Tuesday, March 11, 2014

Why Dealers Don't Push Small Cars

2014 Mazda2
I'm a participant on a lot of online car forums, especially those that deal with smaller vehicles. For years, I hear the grip that the manufacturers don't advertise the smaller cars (e.g. Yaris, Fit, Versa, Mazda2, etc.) much if at all. For years I've heard, "If they'd just do some advertising, they might sell more of them," or, "They didn't even have a [INSERT CAR HERE] at my local auto show!"
Well, there's likely a reason for that, and the reason is simple: profit. 

Most A- and B-segment cars simply don't have much profit margin. For example, a 2014 Mazda2 Sport has as an invoice price of $15,320 and an MSRP of $15,515. That's a measly $195 of profit, assuming the dealer sells you the car at full MSRP. And let's face it, not many people want to pay the sticker price. But if the dealer can talk you into a 2014 Mazda3 hatchback instead, the profit margins are much better. The invoice on a 2014 Mazda3 i Sport hatchback is $18,916, and MSRP is $19,740—$824 in dealer profit. So yes—the Mazda3 is potentially 323% more profitable than the Mazda2. This is why you don't see many dealers advertising the hell out of the small cars. 

In fact, Ducati Scotty and I were doing some test drives last weekend as he's looking to replace his beloved 1997 Honda Civic CX hatchback. We actually stopped at a Mazda dealer to look at a Mazda2 and Mazda3. The Mazda3, while a very nice car, wasn't what Scotty was looking for, so we drove a Mazda2. Unfortunately, it also didn't fit the bill. It was late Sunday evening, business was slow, and we started chatting with the sales guy and his manager, who were very personable. At some point, we got on the topic of margins. One of the sales managers said to us that, after everything is said and one, they lose $795 on each Mazda2 the sell. While I find that kind of hard to believe, I know they're not rolling in the dough every time they sell off a Mazda2. But there's certainly something to be said, especially after looking at the small difference between invoice and MSRP on many of these small vehicles, not just Mazdas.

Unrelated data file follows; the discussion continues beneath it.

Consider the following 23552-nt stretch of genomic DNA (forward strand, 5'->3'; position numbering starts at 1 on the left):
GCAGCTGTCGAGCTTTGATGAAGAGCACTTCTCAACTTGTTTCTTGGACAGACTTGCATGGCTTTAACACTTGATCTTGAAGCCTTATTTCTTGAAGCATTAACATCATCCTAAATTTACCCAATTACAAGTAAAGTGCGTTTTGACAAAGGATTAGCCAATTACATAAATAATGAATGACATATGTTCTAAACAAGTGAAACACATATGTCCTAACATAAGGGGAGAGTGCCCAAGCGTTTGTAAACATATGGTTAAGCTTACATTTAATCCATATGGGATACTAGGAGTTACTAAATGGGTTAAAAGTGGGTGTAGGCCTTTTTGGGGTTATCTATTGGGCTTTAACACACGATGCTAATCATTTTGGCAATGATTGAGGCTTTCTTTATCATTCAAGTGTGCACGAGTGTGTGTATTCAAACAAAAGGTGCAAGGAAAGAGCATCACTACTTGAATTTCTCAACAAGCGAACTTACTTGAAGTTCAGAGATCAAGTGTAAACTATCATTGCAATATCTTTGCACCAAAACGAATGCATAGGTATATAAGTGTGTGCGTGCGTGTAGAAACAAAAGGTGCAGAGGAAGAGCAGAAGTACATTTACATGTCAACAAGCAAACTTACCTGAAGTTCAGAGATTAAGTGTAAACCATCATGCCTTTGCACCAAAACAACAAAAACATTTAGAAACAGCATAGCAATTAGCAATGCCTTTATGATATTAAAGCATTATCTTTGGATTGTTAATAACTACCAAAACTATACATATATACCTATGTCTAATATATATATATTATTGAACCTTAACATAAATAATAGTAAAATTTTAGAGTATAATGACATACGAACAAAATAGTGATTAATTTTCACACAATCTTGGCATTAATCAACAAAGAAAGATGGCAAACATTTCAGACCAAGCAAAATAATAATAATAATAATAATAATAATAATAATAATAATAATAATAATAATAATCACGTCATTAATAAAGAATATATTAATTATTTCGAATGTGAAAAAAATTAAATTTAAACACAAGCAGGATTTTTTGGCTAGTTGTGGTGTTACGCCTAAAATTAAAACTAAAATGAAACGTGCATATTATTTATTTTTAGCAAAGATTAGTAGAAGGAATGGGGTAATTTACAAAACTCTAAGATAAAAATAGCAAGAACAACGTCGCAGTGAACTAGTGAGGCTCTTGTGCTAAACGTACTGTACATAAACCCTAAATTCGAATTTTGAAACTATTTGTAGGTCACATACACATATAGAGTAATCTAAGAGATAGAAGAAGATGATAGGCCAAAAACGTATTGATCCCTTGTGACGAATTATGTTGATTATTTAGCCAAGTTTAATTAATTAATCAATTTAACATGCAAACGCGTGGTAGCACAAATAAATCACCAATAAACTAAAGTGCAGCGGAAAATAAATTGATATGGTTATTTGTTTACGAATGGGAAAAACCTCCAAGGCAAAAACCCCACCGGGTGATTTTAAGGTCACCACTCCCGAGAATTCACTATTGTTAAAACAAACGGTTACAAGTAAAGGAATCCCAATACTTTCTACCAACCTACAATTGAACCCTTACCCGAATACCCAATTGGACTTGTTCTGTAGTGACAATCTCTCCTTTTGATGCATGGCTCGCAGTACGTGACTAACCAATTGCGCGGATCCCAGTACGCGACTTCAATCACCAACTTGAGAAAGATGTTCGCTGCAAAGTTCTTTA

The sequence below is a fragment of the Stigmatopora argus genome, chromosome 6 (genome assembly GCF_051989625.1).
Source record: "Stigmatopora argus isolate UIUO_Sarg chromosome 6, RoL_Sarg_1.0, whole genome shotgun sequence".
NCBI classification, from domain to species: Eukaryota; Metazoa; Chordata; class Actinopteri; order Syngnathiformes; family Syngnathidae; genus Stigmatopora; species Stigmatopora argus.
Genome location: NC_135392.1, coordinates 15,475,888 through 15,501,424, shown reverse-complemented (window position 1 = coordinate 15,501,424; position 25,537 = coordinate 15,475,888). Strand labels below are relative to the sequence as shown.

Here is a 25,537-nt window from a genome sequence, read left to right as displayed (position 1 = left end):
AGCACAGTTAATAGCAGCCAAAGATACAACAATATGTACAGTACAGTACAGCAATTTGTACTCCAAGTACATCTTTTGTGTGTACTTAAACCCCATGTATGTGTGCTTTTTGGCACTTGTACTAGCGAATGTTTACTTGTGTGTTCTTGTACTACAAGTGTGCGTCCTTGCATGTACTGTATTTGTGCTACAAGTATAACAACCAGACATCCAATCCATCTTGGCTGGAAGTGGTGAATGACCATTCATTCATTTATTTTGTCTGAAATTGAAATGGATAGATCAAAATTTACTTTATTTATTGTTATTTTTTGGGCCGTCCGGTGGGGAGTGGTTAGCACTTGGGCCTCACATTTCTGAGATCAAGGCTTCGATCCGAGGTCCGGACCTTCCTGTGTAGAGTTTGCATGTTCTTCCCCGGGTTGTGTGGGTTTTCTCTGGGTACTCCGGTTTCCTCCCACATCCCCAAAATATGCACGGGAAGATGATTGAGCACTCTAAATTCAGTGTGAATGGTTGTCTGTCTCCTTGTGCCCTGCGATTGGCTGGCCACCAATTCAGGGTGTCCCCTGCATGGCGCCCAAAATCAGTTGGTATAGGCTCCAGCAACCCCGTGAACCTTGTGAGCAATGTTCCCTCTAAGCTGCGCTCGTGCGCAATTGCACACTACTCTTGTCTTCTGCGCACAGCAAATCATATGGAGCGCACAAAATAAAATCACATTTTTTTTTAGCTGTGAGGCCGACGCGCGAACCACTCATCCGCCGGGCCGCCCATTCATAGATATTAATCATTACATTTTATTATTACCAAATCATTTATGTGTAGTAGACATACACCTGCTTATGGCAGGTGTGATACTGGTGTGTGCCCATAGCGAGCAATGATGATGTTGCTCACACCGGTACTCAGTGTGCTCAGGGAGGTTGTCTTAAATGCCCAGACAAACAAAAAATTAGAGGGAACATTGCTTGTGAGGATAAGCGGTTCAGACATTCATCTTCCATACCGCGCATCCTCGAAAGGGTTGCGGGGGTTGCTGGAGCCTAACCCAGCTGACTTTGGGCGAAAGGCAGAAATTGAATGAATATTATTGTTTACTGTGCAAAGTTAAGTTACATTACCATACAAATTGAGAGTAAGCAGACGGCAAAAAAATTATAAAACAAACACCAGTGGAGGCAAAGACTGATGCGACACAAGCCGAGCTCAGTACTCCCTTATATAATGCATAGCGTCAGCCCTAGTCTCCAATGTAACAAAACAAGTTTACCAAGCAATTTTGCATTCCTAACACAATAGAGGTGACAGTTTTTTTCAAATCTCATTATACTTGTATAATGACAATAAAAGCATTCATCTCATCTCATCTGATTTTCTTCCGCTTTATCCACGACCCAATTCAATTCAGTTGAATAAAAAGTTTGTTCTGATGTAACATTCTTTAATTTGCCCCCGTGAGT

So, next time you wonder why an automaker isn't marketing the hell out of their entry-level vehicle, remember that it probably doesn't pay to do so. But, it may just bring you into the dealership, and they just might be able to get you into something bigger, more expensive, and more profitable. 


Ducati Scotty said...

I don't doubt that there really is a $795 loss on paper between MSRP and invoice on the Mazda 2, but with incentives and other deals they rarely actually pay invoice. Even so, I think they don't make much if anything on the sale of the Mazda2 itself. As with other cars, the real money is in upselling, accessories, extended warranties and the like. The markup on all those things is way higher than what's on the car.

Tomas said...

That "$795 loss" on each one sold sounds an awful lot like the old radio ads from some very large (California) dealerships. The "we lose money on every car we sell, but we make up for it in volume!" line. Yeah, right.

nlpnt said...

Limited supply could also be an issue - I know that when the Honda Fit was first launched they cancelled the ad campaign almost immediately because demand exceeded supply and stayed that way until well into the second generation.